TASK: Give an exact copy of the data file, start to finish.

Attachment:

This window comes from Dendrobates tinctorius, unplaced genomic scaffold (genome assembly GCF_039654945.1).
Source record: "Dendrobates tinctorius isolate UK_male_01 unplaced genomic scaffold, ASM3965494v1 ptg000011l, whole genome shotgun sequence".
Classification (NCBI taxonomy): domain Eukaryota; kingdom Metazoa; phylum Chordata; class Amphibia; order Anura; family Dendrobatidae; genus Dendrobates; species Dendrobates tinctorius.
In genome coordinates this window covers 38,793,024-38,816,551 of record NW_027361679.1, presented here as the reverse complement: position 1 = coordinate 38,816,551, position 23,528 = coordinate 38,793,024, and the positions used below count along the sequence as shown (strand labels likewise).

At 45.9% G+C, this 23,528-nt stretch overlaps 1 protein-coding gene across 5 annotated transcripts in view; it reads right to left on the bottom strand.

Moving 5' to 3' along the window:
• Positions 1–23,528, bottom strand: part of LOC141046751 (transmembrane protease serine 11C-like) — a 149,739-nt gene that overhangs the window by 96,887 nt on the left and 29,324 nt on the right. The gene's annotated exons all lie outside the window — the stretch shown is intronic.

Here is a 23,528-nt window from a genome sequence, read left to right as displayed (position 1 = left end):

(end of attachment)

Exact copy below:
This window comes from Dendrobates tinctorius, unplaced genomic scaffold (genome assembly GCF_039654945.1).
Source record: "Dendrobates tinctorius isolate UK_male_01 unplaced genomic scaffold, ASM3965494v1 ptg000011l, whole genome shotgun sequence".
Classification (NCBI taxonomy): domain Eukaryota; kingdom Metazoa; phylum Chordata; class Amphibia; order Anura; family Dendrobatidae; genus Dendrobates; species Dendrobates tinctorius.
In genome coordinates this window covers 38,793,024-38,816,551 of record NW_027361679.1, presented here as the reverse complement: position 1 = coordinate 38,816,551, position 23,528 = coordinate 38,793,024, and the positions used below count along the sequence as shown (strand labels likewise).

At 45.9% G+C, this 23,528-nt stretch overlaps 1 protein-coding gene across 5 annotated transcripts in view; it reads right to left on the bottom strand.

Moving 5' to 3' along the window:
• Positions 1–23,528, bottom strand: part of LOC141046751 (transmembrane protease serine 11C-like) — a 149,739-nt gene that overhangs the window by 96,887 nt on the left and 29,324 nt on the right. The gene's annotated exons all lie outside the window — the stretch shown is intronic.

Here is a 23,528-nt window from a genome sequence, read left to right as displayed (position 1 = left end):